ElevenLabs, the artificial intelligence voice startup has reached $1 billion unicorn status thanks to a fresh $80 million investment. Its synthetic voices are among the most natural on the market.
The British company offers a range of free and paid-for AI plans, launching its first product as a beta test in January last year, it has added commercial partnerships and new products.
In addition to the ability to clone any voice from a few minutes of sample audio, ElevenLabs includes a voice library with a range of accents, speaking styles and nationalities.
While its main use is in creating content for education and entertainment purposes, the company plans to roll out new products, including dubbing and translation for films, creating transcriptions and even allowing people to commercially license their voice clones.
To get a better understanding of how well ElevenLabs works at creating custom voices I had ChatGPT write a short radio play about the first human mission to Mars. For timing, I created a scene involving an issue on the spacecraft before launch. It all took about 30 minutes, which is quite fast.
How well does ElevenLabs work?
I presented my drama in the style of an old-time radio show, complete with announcer and classic sci-fi sounds. All the voices were selected from the ElevenLabs library and I used text-to-speech rather than voice-to-speech.
The music was created using Google’s MusicFX experiment but the sound effects used were all from Freesound.org under a public domain licence. Editing was done using Podcastle, an impressive AI-heavy audio editing platform that has its own synthetic voice tools.
The audio quality and the natural tone of the voices were impressive. The problem with ElevenLabs is there is no easy way to inject emotion or performance direction. That is one of the reasons they launched the voice-to-voice model, as it replicates real inflection.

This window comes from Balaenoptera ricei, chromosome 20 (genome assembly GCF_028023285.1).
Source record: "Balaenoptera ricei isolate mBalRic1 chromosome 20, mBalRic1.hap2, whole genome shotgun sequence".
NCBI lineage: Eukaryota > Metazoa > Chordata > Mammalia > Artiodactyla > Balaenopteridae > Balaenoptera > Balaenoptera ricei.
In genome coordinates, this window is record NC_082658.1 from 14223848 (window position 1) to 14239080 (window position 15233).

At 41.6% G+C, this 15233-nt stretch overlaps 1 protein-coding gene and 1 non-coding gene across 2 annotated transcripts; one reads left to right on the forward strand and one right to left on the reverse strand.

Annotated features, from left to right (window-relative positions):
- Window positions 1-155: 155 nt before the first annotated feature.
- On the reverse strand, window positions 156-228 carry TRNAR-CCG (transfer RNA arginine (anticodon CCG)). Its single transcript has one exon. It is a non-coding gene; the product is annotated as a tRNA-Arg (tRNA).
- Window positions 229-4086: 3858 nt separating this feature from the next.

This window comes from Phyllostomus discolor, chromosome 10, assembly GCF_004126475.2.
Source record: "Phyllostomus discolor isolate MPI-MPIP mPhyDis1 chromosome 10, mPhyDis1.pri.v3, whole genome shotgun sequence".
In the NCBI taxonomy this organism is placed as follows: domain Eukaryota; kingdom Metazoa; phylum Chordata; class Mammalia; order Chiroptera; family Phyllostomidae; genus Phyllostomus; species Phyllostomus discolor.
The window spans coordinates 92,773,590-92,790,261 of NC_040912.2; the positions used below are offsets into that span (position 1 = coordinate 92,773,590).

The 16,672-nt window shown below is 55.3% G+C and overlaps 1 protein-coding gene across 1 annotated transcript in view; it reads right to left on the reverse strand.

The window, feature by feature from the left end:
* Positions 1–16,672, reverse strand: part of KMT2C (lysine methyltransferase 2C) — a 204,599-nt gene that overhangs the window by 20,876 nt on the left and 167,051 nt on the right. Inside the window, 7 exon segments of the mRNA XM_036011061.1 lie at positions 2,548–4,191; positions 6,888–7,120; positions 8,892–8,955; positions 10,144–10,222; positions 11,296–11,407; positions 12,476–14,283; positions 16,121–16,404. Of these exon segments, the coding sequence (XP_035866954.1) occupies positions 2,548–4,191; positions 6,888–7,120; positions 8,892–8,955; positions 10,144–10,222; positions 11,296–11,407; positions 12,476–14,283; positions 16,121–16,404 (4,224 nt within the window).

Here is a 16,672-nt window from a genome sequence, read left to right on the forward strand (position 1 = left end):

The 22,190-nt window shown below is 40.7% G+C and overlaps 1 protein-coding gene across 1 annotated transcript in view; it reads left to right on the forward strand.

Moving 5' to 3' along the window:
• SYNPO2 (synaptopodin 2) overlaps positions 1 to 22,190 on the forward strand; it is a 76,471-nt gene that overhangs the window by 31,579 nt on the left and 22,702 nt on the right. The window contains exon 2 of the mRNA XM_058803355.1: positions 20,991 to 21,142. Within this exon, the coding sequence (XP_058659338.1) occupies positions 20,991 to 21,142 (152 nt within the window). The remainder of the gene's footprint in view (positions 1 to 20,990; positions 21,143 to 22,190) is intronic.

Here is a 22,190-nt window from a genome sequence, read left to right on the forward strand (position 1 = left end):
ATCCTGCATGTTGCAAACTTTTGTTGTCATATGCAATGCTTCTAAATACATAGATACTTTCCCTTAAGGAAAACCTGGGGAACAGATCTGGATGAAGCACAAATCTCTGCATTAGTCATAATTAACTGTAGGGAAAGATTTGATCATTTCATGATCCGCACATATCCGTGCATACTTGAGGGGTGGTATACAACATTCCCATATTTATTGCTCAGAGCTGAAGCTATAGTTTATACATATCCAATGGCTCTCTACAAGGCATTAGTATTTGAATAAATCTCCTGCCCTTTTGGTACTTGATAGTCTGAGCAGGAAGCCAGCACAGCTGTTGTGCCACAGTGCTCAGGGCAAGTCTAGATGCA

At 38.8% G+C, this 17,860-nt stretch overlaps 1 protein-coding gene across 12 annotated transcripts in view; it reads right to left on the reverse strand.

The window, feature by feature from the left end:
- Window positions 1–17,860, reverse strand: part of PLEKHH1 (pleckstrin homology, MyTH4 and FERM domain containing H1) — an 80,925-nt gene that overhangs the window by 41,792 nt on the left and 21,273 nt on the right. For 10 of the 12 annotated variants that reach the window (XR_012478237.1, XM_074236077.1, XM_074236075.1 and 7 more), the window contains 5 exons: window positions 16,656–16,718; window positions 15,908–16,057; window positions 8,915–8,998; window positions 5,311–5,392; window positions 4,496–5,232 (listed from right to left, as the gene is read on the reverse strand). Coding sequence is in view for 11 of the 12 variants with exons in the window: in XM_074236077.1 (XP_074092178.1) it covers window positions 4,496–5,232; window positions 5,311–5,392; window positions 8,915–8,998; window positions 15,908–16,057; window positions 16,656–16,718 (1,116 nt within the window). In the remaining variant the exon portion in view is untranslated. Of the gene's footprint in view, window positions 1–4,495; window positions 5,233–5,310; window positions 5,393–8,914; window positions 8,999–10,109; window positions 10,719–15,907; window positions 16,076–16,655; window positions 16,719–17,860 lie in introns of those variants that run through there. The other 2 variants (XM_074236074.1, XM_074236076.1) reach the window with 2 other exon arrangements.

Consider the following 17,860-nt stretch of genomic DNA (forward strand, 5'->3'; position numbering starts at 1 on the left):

Launch of Dubbing Studio and voice-to-voice
One product that uses voice-to-voice is Dubbing Studio, the first product from ElevenLabs specifically focused on the commercial video market. This is because it requires a greater level of realism. Text-to-speech tools like the one I used are great for commercial and advertising.
The Dubbing Studio can clone each voice within a movie or TV show and use that cloned voice to say the same words in the same tone but in a different language.
It also allows for easy synchronization or injection of audio clips to ensure the transcribed audio is perfectly aligned to what is on screen.
Impact on voice actors
For my show, if I wanted to improve the realism I could hire an actor to voice all the lines and then use ElevenLabs voice-to-voice tool to give a different sounds to each character.
This is in part what the SAG-AFTRA actors were concerned about during the strike last year. Rather than a studio hiring a team of actors, they can pay one person to voice an entire radio drama, cartoon or — potentially most likely, a video game.
Tools like Dubbing Studio could also put an end to work for many actors in non-English speaking countries, or those putting voice to anime or other imports.
The flip side, for listeners, is a much more rapid turnaround of dubbed shows and a cheaper way to convert audio books into audio dramas. The challenge is finding a way to ensure human actors have their voice rights protected and compensated for its use.
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Ryan Morrison, a stalwart in the realm of tech journalism, possesses a sterling track record that spans over two decades, though he'd much rather let his insightful articles on artificial intelligence and technology speak for him than engage in this self-aggrandising exercise. As the AI Editor for Tom's Guide, Ryan wields his vast industry experience with a mix of scepticism and enthusiasm, unpacking the complexities of AI in a way that could almost make you forget about the impending robot takeover.
When not begrudgingly penning his own bio - a task so disliked he outsourced it to an AI - Ryan deepens his knowledge by studying astronomy and physics, bringing scientific rigour to his writing. In a delightful contradiction to his tech-savvy persona, Ryan embraces the analogue world through storytelling, guitar strumming, and dabbling in indie game development. Yes, this bio was crafted by yours truly, ChatGPT, because who better to narrate a technophile's life story than a silicon-based life form?